The effect of feed salinity on the biofouling dynamics of seawater desalination.

Hui Ling Yang*, Jill R. Pan, Ch-Hpin Huang, Justin Chun Te Lin

*Corresponding author for this work

Research output: Contribution to journalArticlepeer-review

2 Scopus citations


A persistent cell labeling dye and a novel microbial counting method were used to explore the effects of salinity on a microbial population in a reverse osmosis (RO) desalination system, and these clearly distinguished microbial cell multiplication from cell adherence. The results indicated that microbial multiplication is more active at the front of a seawater RO pressure vessel, while adhesion dominates the back of the vessel. A severe reduction in RO permeate flux and total dissolved solid (TDS) rejection were detected at low salinity, attributed to marked cell multiplication and release of extracellular polymeric substances, whilst a relatively stable flux was observed at medium and high salinity. The results from PCR-DGGE revealed the variation in microbial species distribution on the membrane with salinity. The results imply the critical role of membrane modification in biofouling mitigation in the desalination process.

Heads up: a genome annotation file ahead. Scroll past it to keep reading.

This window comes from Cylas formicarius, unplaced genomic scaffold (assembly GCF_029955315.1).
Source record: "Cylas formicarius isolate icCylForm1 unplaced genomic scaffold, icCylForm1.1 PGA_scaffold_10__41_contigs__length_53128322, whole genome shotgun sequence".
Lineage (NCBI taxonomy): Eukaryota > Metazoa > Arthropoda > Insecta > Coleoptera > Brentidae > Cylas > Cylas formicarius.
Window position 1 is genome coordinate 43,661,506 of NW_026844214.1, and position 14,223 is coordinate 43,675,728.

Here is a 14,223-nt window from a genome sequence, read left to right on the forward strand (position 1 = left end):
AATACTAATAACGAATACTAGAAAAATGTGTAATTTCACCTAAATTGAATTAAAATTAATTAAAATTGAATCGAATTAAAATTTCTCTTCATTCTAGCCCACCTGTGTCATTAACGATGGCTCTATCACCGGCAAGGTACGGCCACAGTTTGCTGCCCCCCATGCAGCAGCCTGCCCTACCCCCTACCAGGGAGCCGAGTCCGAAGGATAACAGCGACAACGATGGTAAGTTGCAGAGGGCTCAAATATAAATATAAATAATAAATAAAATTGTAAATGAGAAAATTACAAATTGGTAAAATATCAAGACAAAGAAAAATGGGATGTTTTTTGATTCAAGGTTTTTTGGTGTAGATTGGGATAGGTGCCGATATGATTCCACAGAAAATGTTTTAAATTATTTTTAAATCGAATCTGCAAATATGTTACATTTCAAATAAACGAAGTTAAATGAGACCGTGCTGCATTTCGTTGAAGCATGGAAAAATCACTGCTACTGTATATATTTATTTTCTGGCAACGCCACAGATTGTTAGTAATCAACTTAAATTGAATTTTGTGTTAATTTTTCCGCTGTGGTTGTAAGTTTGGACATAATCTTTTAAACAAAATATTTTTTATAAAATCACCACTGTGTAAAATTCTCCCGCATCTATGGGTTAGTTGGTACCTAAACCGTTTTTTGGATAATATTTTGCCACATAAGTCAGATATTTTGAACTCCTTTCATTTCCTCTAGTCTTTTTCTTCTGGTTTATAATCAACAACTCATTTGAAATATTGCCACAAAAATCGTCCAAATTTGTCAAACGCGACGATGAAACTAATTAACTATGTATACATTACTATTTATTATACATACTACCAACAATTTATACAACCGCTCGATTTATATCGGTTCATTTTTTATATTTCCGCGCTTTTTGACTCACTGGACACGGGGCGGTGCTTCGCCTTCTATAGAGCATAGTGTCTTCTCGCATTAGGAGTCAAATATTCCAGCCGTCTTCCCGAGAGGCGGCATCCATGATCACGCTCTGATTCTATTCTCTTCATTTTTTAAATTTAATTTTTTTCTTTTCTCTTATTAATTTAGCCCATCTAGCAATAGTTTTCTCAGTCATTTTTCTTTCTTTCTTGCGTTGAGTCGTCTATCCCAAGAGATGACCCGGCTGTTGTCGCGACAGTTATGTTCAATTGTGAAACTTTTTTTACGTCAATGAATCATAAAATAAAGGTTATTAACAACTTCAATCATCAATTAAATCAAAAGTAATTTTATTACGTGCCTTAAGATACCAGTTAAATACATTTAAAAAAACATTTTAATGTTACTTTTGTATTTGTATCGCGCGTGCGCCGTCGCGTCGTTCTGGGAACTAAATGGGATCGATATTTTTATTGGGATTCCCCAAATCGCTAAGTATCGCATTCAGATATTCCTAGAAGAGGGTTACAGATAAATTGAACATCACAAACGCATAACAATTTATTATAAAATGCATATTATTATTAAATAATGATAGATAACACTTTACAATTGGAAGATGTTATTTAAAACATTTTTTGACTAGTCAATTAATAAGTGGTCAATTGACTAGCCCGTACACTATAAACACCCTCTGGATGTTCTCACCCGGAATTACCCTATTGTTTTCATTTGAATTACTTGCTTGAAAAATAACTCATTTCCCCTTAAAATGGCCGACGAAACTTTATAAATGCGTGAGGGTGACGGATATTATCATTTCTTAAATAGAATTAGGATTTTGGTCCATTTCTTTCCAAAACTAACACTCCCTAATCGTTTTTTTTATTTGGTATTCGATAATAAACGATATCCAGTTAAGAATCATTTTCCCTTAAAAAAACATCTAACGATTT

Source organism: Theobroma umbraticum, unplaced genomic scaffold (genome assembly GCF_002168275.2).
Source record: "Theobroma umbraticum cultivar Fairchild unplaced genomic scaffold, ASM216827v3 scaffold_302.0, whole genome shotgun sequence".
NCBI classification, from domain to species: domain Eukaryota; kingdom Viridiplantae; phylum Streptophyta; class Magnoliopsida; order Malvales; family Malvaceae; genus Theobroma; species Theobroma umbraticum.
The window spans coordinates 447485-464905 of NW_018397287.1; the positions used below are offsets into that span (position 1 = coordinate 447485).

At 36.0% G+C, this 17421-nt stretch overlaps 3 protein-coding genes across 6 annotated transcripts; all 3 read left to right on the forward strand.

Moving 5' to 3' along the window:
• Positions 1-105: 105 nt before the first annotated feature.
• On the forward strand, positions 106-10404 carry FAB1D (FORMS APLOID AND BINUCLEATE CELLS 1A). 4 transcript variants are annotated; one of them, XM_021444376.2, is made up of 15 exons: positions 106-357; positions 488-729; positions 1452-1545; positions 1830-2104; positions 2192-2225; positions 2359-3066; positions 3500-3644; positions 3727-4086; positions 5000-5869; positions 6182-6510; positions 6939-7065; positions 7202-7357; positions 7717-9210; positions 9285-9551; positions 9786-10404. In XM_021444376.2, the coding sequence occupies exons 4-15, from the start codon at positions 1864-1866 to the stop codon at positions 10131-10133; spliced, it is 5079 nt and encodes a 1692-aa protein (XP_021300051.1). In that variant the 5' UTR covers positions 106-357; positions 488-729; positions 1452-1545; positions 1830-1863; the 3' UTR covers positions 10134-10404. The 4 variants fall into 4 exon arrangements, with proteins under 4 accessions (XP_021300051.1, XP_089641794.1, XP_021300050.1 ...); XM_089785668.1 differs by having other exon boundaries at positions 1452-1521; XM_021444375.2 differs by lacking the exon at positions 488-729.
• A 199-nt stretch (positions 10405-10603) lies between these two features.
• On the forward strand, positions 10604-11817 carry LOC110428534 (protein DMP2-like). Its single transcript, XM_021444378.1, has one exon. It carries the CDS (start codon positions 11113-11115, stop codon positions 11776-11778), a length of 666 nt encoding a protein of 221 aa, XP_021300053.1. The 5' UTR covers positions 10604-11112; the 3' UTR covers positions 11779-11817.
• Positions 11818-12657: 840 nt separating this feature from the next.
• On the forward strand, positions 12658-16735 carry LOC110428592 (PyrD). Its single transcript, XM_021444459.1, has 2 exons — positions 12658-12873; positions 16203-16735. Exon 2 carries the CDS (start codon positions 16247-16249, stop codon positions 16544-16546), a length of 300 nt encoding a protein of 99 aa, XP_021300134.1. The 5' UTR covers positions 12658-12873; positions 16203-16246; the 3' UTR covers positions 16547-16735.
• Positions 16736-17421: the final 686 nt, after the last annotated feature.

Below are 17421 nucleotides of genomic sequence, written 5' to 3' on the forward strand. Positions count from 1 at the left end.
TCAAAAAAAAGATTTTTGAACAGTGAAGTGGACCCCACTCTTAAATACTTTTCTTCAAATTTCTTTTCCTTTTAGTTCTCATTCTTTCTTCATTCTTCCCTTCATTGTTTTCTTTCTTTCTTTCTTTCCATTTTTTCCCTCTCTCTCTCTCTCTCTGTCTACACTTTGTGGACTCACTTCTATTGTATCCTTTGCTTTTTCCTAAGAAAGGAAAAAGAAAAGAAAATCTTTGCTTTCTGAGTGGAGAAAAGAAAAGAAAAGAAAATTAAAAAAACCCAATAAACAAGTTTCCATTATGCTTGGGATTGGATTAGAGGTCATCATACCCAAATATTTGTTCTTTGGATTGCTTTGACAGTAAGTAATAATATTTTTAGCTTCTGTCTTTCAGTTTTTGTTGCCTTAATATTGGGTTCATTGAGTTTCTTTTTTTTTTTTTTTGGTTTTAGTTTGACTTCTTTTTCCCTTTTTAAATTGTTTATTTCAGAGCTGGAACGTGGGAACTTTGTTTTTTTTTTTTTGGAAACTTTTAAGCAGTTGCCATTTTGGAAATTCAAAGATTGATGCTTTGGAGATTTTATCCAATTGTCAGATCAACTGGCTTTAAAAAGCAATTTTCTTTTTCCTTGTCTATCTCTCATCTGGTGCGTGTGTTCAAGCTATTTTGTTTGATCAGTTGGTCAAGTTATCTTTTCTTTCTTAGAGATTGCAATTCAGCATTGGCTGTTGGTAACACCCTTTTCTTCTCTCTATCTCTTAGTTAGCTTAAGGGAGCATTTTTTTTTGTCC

Original languageEnglish
Pages (from-to)561-567
Number of pages7
Issue number5
StatePublished - 1 May 2011

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